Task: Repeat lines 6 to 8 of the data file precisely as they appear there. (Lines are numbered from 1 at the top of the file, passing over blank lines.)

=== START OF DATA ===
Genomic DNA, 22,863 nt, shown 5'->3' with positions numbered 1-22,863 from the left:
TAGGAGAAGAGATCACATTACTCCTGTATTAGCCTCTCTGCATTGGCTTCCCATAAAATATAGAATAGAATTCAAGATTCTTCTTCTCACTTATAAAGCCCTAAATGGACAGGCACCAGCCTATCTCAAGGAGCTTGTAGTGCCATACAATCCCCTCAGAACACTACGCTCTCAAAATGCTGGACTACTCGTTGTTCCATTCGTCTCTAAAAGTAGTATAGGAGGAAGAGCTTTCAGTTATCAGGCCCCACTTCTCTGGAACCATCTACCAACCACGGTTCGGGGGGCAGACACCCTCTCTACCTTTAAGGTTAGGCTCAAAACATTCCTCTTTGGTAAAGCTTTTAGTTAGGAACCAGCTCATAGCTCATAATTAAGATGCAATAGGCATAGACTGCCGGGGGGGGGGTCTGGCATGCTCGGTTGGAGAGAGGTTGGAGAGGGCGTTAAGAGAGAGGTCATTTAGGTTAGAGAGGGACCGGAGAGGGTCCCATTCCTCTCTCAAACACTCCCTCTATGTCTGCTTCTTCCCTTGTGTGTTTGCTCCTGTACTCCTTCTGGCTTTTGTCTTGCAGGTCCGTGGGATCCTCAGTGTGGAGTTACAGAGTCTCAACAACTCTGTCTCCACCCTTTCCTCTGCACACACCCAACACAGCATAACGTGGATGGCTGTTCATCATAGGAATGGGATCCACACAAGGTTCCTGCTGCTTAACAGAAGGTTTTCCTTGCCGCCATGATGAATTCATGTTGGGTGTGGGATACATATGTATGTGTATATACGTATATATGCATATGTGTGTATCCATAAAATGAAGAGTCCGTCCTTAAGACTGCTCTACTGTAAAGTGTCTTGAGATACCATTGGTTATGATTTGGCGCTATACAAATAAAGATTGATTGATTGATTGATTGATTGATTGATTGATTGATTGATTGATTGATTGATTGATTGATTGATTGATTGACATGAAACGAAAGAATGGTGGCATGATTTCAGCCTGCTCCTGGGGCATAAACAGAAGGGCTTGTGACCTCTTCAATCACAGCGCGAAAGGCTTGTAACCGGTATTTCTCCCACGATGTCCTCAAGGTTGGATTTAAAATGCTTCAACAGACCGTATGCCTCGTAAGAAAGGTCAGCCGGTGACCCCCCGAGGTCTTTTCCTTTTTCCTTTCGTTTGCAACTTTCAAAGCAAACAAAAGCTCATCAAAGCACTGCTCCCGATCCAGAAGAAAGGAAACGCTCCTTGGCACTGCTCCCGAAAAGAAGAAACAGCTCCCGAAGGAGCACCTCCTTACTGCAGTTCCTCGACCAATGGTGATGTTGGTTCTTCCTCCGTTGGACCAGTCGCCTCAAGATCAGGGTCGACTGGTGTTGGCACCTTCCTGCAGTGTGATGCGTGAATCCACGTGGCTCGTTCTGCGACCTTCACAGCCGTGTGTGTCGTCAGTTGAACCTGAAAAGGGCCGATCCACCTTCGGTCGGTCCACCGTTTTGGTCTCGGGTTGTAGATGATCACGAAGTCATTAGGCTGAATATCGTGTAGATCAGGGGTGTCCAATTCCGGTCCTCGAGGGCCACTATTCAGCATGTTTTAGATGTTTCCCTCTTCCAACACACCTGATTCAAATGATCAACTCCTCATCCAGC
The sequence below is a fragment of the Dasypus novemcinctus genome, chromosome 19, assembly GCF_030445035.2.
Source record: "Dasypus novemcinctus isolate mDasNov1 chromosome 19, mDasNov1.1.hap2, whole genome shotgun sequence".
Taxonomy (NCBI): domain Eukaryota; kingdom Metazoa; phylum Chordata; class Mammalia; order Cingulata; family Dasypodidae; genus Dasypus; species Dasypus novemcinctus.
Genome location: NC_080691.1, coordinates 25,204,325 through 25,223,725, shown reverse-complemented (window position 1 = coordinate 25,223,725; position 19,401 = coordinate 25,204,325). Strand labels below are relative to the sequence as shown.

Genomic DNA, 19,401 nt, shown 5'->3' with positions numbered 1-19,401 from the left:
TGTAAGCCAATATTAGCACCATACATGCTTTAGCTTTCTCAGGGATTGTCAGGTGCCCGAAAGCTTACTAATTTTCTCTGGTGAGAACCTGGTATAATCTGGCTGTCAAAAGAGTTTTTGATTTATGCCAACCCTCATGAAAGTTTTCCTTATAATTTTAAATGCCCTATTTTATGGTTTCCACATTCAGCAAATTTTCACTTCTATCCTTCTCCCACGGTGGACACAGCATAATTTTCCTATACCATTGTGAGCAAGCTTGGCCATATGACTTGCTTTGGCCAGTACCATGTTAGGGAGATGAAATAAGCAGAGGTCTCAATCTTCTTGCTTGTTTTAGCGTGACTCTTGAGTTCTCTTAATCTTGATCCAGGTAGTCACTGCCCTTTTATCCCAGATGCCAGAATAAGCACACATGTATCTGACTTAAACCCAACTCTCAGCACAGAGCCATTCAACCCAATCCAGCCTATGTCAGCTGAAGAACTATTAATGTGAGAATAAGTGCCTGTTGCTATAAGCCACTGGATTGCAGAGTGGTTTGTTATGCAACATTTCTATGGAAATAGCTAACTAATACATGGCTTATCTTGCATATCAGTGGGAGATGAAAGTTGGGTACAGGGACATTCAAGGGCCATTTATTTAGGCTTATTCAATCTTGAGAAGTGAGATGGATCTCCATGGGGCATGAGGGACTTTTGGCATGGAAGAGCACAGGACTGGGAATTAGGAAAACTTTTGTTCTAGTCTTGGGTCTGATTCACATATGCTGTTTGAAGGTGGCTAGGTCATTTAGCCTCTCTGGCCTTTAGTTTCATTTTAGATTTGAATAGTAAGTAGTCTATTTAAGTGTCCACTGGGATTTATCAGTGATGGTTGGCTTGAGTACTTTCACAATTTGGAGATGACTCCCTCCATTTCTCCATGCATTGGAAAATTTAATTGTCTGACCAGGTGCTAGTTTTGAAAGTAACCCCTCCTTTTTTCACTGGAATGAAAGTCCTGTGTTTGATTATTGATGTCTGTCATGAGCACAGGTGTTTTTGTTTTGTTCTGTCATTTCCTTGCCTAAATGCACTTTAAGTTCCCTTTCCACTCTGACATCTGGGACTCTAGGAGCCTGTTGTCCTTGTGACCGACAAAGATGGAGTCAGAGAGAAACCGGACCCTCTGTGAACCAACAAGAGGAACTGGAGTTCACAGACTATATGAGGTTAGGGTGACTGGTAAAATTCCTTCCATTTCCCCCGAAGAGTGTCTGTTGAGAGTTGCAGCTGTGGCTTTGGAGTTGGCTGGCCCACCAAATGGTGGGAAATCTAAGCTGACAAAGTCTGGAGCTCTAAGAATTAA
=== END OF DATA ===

Genome location: NC_080691.1, coordinates 25,204,325 through 25,223,725, shown reverse-complemented (window position 1 = coordinate 25,223,725; position 19,401 = coordinate 25,204,325). Strand labels below are relative to the sequence as shown.

Genomic DNA, 19,401 nt, shown 5'->3' with positions numbered 1-19,401 from the left:
TGTAAGCCAATATTAGCACCATACATGCTTTAGCTTTCTCAGGGATTGTCAGGTGCCCGAAAGCTTACTAATTTTCTCTGGTGAGAACCTGGTATAATCTGGCTGTCAAAAGAGTTTTTGATTTATGCCAACCCTCATGAAAGTTTTCCTTATAATTTTAAATGCCCTATTTTATGGTTTCCACATTCAGCAAATTTTCACTTCTATCCTTCTCCCACGGTGGACACAGCATAATTTTCCTATACCATTGTGAGCAAGCTTGGCCATATGACTTGCTTTGGCCAGTACCATGTTAGGGAGATGAAATAAGCAGAGGTCTCAATCTTCTTGCTTGTTTTAGCGTGACTCTTGAGTTCTCTTAATCTTGATCCAGGTAGTCACTGCCCTTTTATCCCAGATGCCAGAATAAGCACACATGTATCTGACTTAAACCCAACTCTCAGCACAGAGCCATTCAACCCAATCCAGCCTATGTCAGCTGAAGAACTATTAATGTGAGAATAAGTGCCTGTTGCTATAAGCCACTGGATTGCAGAGTGGTTTGTTATGCAACATTTCTATGGAAATAGCTAACTAATACATGGCTTATCTTGCATATCAGTGGGAGATGAAAGTTGGGTACAGGGACATTCAAGGGCCATTTATTTAGGCTTATTCAATCTTGAGAAGTGAGATGGATCTCCATGGGGCATGAGGGACTTTTGGCATGGAAGAGCACAGGACTGGGAATTAGGAAAACTTTTGTTCTAGTCTTGGGTCTGATTCACATATGCTGTTTGAAGGTGGCTAGGTCATTTAGCCTCTCTGGCCTTTAGTTTCATTTTAGATTTGAATAGTAAGTAGTCTATTTAAGTGTCCACTGGGATTTATCAGTGATGGTTGGCTTGAGTACTTTCACAATTTGGAGATGACTCCCTCCATTTCTCCATGCATTGGAAAATTTAATTGTCTGACCAGGTGCTAGTTTTGAAAGTAACCCCTCCTTTTTTCACTGGAATGAAAGTCCTGTGTTTGATTATTGATGTCTGTCATGAGCACAGGTGTTTTTGTTTTGTTCTGTCATTTCCTTGCCTAAATGCACTTTAAGTTCCCTTTCCACTCTGACATCTGGGACTCTAGGAGCCTGTTGTCCTTGTGACCGACAAAGATGGAGTCAGAGAGAAACCGGACCCTCTGTGAACCAACAAGAGGAACTGGAGTTCACAGACTATATGAGGTTAGGGTGACTGGTAAAATTCCTTCCATTTCCCCCGAAGAGTGTCTGTTGAGAGTTGCAGCTGTGGCTTTGGAGTTGGCTGGCCCACCAAATGGTGGGAAATCTAAGCTGACAAAGTCTGGAGCTCTAAGAATTAA